Gibson assembly is a DNA assembly method which allows for the joining of multiple DNA fragments in a single, isothermal reaction. It was invented in 2009 by Daniel Gibson while he was at the J. Craig Venter Institute (JCVI).
The method can simultaneously combine numerous (>10) DNA fragments based on sequence identity. It requires that the DNA fragments contain ~20-40 base pair overlap with adjacent DNA fragments. These DNA fragments are mixed with a cocktail of three enzymes, along with other buffer components.
- The exonuclease chews back DNA from the 5' end. The resulting single-stranded regions on adjacent DNA fragments can anneal.
- The DNA polymerase incorporates nucleotides to fill in any gaps.
- The DNA ligase covalently joins the DNA of adjacent segments, thereby removing any nicks in the DNA.
The entire mixture is incubated at 50°C for up to one hour. The resulting product can be directly transformed into E. coli.
Advantages of Gibson assembly
This DNA assembly method has many advantages compared to conventional restriction enzyme/ligation cloning of recombinant DNA.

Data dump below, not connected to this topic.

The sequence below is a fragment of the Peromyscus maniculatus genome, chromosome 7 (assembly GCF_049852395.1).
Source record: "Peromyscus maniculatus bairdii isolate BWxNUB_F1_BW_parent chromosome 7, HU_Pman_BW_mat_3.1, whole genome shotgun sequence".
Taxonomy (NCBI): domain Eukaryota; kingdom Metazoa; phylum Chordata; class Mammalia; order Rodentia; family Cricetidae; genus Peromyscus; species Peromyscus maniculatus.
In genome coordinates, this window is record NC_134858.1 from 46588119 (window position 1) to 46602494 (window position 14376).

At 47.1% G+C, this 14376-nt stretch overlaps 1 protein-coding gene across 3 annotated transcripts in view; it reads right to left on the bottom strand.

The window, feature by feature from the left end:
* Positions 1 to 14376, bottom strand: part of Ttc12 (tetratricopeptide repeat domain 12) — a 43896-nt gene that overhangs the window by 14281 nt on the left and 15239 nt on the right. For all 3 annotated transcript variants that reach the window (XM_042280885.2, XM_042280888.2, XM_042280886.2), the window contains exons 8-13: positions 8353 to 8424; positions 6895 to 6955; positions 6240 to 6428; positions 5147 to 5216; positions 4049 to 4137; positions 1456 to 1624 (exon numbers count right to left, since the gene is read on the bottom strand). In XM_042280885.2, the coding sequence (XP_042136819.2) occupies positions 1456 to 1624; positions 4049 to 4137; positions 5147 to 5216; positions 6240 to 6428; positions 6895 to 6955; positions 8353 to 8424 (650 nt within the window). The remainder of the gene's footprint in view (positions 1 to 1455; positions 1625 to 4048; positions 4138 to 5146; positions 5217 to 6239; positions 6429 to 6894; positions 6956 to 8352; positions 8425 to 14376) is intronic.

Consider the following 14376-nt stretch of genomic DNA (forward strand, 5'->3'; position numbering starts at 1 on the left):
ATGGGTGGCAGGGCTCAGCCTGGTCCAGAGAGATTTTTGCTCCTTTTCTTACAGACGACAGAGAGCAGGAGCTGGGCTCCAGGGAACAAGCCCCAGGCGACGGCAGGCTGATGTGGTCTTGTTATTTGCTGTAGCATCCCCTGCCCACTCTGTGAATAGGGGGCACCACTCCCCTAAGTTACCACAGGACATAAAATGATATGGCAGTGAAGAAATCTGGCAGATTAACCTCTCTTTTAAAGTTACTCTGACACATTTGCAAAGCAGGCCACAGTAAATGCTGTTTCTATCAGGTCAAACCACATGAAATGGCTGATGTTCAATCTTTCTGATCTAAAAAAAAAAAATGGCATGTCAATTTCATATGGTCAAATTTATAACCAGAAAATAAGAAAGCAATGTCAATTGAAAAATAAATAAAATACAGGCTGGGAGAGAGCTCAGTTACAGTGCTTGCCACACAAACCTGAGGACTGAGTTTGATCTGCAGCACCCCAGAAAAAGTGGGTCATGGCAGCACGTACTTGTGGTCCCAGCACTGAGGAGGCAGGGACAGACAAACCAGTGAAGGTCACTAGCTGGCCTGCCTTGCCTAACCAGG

- No restriction digest of the DNA fragments after PCR is necessary. The backbone vector can be digested, or synthesized by PCR.
- It is far simpler than conventional cloning schemes, as it requires fewer steps and fewer reagents. The process also takes less time.
- No restriction site scar remains between two DNA fragments (a.k.a, "scarless").
- Multiple DNA fragments can be combined simultaneously in a single-tube reaction.
- Gibson DG, Young L, Chuang RY, Venter JC, Hutchison CA 3rd, Smith HO. (2009). "Enzymatic assembly of DNA molecules up to several hundred kilobases". Nature Methods 6 (5): 343–345. doi:10.1038/nmeth.1318. PMID 19363495.
- Gibson DG. (2011). "Enzymatic assembly of overlapping DNA fragments". Methods in Enzymology 498: 349–361. doi:10.1016/B978-0-12-385120-8.00015-2. PMID 21601685.